Dolamore's response points out one major difference: her character lives in fantasyland, not the real world. Justine Larbalestier felt ill-served by the LIAR cover because it caused you to doubt about the only thing about Micah that was undisputedly true. Dolamore feels that her story stands on its own, independent of cover image. (And there are plenty of cover images, no matter the content, which have absolutely nothing to do with the book.) There's also the fact that this isn't replacing a black girl with a white one.
This isn't really about the MAGIC UNDER GLASS controversy. But thinking about writing about it got me thinking about black covers and my reaction to them. After all, one of the apparent reasons publishers are reluctant to design black covers is they believe they don't sell as well.
I'll admit, I buy less books with black people on the front than white people. Part of it is a matter of genre. I've heard fabulous things about Coe Booth, the author of TYRELL and KENDRA. Neither book strikes me as my kind of thing. They look like the YA version of urban fiction, which I've never gotten into. Urban fiction tends to be too grim for me. It often features people who are in tough economic situations, people without choices - or at least without good ones. If you can't tell by reading this blog, I tend to prefer happy books. I read for fun, not to be beaten down by grim realities.
I know people who didn't have my life. I've spoken to a friend on Monday, who had to walk five miles to her aunt's house on Saturday because her parents never came home - they were in jail - and she got hungry. It happens disproportionally to black and Hispanic kids, but it happens to white kids too. It sucks, I know it sucks, and I try to do what I can. I don't want to read about it.
One of my favorite genres is urban fantasy. There's magic, always a plus, and the women tend to be tough. The books are heavy on wit and action, light on stuff that will make me feel bad about my life. The only urban fantasy with a black main character I can think of off the top of my head is The Vampire Huntress Legend series by L.A. Banks. I read MINION and it wasn't my thing, and tried another book in the series later since I knew a bunch of people like the series. It isn't the black woman on the cover that keeps me from buying these - it's the hippy, New Wave paranormal stuff that also keeps me from buying Yasmine Galenorn's novels.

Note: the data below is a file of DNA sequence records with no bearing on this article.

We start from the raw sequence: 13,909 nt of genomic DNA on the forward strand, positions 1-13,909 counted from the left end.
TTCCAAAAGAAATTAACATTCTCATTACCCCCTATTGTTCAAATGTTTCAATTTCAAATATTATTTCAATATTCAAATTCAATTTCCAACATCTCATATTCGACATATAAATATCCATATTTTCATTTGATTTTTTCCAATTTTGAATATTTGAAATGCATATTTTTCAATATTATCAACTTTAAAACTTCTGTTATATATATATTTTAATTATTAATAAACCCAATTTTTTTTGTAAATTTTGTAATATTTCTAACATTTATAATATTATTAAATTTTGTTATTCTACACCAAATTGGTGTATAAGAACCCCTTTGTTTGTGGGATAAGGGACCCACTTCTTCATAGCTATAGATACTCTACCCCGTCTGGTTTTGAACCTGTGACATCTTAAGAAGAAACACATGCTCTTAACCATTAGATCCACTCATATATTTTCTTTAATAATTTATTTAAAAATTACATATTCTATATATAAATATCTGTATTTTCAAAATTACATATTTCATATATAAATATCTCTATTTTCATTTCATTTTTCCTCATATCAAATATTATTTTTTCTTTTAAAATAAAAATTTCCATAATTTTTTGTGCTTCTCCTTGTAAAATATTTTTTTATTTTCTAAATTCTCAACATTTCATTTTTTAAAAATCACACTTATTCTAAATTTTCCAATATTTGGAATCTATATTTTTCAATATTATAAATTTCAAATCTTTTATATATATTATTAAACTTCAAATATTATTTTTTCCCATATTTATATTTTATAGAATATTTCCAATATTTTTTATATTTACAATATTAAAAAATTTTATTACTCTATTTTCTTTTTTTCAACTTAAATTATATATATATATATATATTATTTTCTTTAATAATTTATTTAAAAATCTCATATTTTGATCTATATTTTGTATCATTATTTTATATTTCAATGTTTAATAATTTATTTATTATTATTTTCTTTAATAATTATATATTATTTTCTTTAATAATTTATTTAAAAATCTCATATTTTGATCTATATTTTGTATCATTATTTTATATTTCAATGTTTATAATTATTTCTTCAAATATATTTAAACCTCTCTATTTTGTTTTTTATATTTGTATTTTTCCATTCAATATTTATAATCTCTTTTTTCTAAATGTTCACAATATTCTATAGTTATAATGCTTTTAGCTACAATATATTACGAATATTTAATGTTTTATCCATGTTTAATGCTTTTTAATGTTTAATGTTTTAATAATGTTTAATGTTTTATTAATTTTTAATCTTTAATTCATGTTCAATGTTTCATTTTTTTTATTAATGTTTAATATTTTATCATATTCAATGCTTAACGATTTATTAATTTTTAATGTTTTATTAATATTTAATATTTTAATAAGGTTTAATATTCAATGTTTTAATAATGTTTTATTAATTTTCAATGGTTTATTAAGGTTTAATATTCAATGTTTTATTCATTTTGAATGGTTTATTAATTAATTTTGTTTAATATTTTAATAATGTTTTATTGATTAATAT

So what did I buy, with a black person on it, that I enjoyed? Well, there's BAD KITTY by Michele Jaffe, which I utterly love. It's full of wacky hijinks in Vegas, so what isn't there to love? Of course, despite Jas mentioning that she's biracial multiple times, I didn't really register it until the fifth time I read the book - about the same point I realized that the cartoon girl on the cover didn't represent a chick with a tan. I felt rather willfully blind at that point.
I felt that too when I went searching for memorable covers with black people on the front for this post. The first book I thought of? HANGING ONTO MAX by Margarent Bechard.
Turns out the cover has white people on it and is about white people. Clearly, my cover processing skills need help. With a little research, I think I was conflating HANGING ONTO MAX with THE FIRST PART LAST by Angela Johnson.
Most interestingly, both profesional reviews posted on Amazon seem to think the cover is a selling point for the novel.
From School Library Journal:
The attractive cover photo of a young black man cradling an infant will attract readers.
The great cover photo shows the strong African American teen holding his tiny baby in his arms.
Then I continued on to black covers that I not only remembered, but purchased. And it turned out that both were books I bought in spite of the cover because I liked the author. But the color of the person on the cover didn't have much to do with why I thought they were crappy covers. One of the books is STUCK IN NEUTRAL by Terry Trueman.
Look at it! It's monochromatic, and that palatte is not bright or attractive. The overlay of the face looks messy rather than an artistic representation of being trapped in a useless body.
The other one turned out to be another one that didn't actually have a black guy on the cover. It turned out the cover was just ugly and in darker colors. Behold DARK ANGEL by David Klass, which received an extremely fortunate cover change for the paperback.
In the end, poking around on Amazon did not help me discover much about whether I was more or less likely to buy a book based on the color of the person of the cover. Actually, it taught me that I apparently don't recall covers as well as I thought I did and that maybe I need a new pair of glasses.
I first heard about the MAGIC UNDER GLASS controversy on Jezebel. The linked article has a great summary of the YA blogs that first noticed the issue.